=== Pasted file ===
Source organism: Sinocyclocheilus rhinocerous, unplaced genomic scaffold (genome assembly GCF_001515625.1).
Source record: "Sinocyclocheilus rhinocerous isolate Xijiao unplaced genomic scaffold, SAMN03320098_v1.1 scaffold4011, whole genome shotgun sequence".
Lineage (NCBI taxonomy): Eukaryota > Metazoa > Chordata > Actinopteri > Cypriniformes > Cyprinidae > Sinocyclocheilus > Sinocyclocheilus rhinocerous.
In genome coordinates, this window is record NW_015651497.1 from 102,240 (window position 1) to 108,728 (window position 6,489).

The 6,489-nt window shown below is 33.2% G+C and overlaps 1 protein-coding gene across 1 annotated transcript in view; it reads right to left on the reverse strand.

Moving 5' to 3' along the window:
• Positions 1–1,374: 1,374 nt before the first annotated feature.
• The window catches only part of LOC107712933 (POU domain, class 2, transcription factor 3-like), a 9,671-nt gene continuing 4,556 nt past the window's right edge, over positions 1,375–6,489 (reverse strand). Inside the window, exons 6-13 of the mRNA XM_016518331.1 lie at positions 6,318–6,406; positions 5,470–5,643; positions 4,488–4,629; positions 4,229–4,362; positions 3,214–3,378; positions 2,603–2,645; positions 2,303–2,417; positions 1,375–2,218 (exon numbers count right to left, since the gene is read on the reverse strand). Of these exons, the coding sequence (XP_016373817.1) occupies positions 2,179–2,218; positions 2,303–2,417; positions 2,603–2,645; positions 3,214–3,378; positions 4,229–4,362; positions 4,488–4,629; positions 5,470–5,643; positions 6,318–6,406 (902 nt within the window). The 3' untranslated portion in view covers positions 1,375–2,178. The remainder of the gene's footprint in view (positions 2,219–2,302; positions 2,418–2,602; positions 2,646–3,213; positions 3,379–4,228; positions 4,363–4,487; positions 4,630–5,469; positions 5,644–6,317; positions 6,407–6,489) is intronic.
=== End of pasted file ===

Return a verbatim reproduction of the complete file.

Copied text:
Source organism: Sinocyclocheilus rhinocerous, unplaced genomic scaffold (genome assembly GCF_001515625.1).
Source record: "Sinocyclocheilus rhinocerous isolate Xijiao unplaced genomic scaffold, SAMN03320098_v1.1 scaffold4011, whole genome shotgun sequence".
Lineage (NCBI taxonomy): Eukaryota > Metazoa > Chordata > Actinopteri > Cypriniformes > Cyprinidae > Sinocyclocheilus > Sinocyclocheilus rhinocerous.
In genome coordinates, this window is record NW_015651497.1 from 102,240 (window position 1) to 108,728 (window position 6,489).

The 6,489-nt window shown below is 33.2% G+C and overlaps 1 protein-coding gene across 1 annotated transcript in view; it reads right to left on the reverse strand.

Moving 5' to 3' along the window:
• Positions 1–1,374: 1,374 nt before the first annotated feature.
• The window catches only part of LOC107712933 (POU domain, class 2, transcription factor 3-like), a 9,671-nt gene continuing 4,556 nt past the window's right edge, over positions 1,375–6,489 (reverse strand). Inside the window, exons 6-13 of the mRNA XM_016518331.1 lie at positions 6,318–6,406; positions 5,470–5,643; positions 4,488–4,629; positions 4,229–4,362; positions 3,214–3,378; positions 2,603–2,645; positions 2,303–2,417; positions 1,375–2,218 (exon numbers count right to left, since the gene is read on the reverse strand). Of these exons, the coding sequence (XP_016373817.1) occupies positions 2,179–2,218; positions 2,303–2,417; positions 2,603–2,645; positions 3,214–3,378; positions 4,229–4,362; positions 4,488–4,629; positions 5,470–5,643; positions 6,318–6,406 (902 nt within the window). The 3' untranslated portion in view covers positions 1,375–2,178. The remainder of the gene's footprint in view (positions 2,219–2,302; positions 2,418–2,602; positions 2,646–3,213; positions 3,379–4,228; positions 4,363–4,487; positions 4,630–5,469; positions 5,644–6,317; positions 6,407–6,489) is intronic.